Five-lined skinks (Plestiodon fasciatus) are about 5–8 inches long (12.7–20.5 cm) and have four legs that project horizontally from the sides of their bodies in typical reptile fashion. Their feet have five toes tipped with claws for traction; the fourth toe is the longest. Their scales are smooth, overlap, and are so shiny that the animals often appear wet. This shininess can trick people into believing that they are salamanders. At all ages, the tail is long, thin, and represents almost half of the animal’s total length.
Five-lined skinks are sexually dimorphic, meaning males look different from females. Juveniles look different from both adult sexes. When young, both males and females are jet black with five light-colored stripes running from the tips of their noses down the length of their bodies, ending at approximately the middle of the tail.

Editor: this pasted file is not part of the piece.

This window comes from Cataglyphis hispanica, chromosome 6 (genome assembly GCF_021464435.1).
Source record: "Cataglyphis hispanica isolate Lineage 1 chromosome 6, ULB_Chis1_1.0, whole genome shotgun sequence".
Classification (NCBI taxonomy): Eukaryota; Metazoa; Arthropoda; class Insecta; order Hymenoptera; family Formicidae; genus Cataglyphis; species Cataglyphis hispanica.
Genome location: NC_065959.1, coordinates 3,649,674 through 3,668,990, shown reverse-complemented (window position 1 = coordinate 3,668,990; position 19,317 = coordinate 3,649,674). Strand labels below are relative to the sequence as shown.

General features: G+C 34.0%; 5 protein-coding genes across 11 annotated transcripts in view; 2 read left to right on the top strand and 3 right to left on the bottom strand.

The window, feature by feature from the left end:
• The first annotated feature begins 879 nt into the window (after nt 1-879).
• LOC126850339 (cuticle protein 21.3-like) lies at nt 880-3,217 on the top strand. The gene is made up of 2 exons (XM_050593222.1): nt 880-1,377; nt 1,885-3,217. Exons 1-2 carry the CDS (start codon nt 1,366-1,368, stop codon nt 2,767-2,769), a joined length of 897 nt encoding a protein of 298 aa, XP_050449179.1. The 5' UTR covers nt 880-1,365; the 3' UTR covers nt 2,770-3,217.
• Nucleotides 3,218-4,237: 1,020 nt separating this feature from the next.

One stripe starts out split on either side of the nose, converges into a single line behind the animal’s head and runs down the center back. The next pair of stripes runs lengthwise down the side of the body and the final pair runs lengthwise along the bottom edge of the body. The stripes are usually yellow to white and fade into the solid, electric blue color of the tail. The blue tail color begins a centimeter or two behind the hind legs and extends to the tail tip.
Adult males turn a uniform brown as they mature. In addition to losing all or most of their youthful striping, their heads turn orange during mating season, probably due to hormonal changes. This color change is one aspect of species signaling that helps males and females identify each other. The tails of male Five-lined skinks tend to be slightly thicker at the base than those of females due to the presence of their paired sex organs, called “hemipenes”.